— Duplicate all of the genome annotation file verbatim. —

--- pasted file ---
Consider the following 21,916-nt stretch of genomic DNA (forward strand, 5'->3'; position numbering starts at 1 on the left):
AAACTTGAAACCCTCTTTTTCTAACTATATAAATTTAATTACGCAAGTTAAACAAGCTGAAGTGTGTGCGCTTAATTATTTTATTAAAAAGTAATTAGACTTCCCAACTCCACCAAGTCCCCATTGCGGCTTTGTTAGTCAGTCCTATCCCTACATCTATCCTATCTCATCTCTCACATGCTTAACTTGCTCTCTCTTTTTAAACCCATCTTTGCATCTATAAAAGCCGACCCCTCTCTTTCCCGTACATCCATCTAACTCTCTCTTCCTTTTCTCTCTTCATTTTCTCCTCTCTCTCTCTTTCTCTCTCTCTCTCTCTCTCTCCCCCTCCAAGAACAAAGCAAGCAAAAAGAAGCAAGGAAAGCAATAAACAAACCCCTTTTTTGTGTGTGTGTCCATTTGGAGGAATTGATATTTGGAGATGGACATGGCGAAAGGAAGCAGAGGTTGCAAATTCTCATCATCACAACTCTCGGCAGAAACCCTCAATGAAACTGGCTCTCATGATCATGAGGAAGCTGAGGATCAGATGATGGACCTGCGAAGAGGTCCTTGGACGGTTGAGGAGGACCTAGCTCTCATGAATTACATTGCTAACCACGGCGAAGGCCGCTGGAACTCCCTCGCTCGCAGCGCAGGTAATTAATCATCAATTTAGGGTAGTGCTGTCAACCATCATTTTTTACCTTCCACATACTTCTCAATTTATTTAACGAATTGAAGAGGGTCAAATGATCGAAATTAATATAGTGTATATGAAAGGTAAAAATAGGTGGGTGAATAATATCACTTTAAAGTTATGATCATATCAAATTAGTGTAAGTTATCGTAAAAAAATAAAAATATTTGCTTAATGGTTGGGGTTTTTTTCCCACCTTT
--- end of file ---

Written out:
Consider the following 21,916-nt stretch of genomic DNA (forward strand, 5'->3'; position numbering starts at 1 on the left):
AAACTTGAAACCCTCTTTTTCTAACTATATAAATTTAATTACGCAAGTTAAACAAGCTGAAGTGTGTGCGCTTAATTATTTTATTAAAAAGTAATTAGACTTCCCAACTCCACCAAGTCCCCATTGCGGCTTTGTTAGTCAGTCCTATCCCTACATCTATCCTATCTCATCTCTCACATGCTTAACTTGCTCTCTCTTTTTAAACCCATCTTTGCATCTATAAAAGCCGACCCCTCTCTTTCCCGTACATCCATCTAACTCTCTCTTCCTTTTCTCTCTTCATTTTCTCCTCTCTCTCTCTTTCTCTCTCTCTCTCTCTCTCTCCCCCTCCAAGAACAAAGCAAGCAAAAAGAAGCAAGGAAAGCAATAAACAAACCCCTTTTTTGTGTGTGTGTCCATTTGGAGGAATTGATATTTGGAGATGGACATGGCGAAAGGAAGCAGAGGTTGCAAATTCTCATCATCACAACTCTCGGCAGAAACCCTCAATGAAACTGGCTCTCATGATCATGAGGAAGCTGAGGATCAGATGATGGACCTGCGAAGAGGTCCTTGGACGGTTGAGGAGGACCTAGCTCTCATGAATTACATTGCTAACCACGGCGAAGGCCGCTGGAACTCCCTCGCTCGCAGCGCAGGTAATTAATCATCAATTTAGGGTAGTGCTGTCAACCATCATTTTTTACCTTCCACATACTTCTCAATTTATTTAACGAATTGAAGAGGGTCAAATGATCGAAATTAATATAGTGTATATGAAAGGTAAAAATAGGTGGGTGAATAATATCACTTTAAAGTTATGATCATATCAAATTAGTGTAAGTTATCGTAAAAAAATAAAAATATTTGCTTAATGGTTGGGGTTTTTTTCCCACCTTT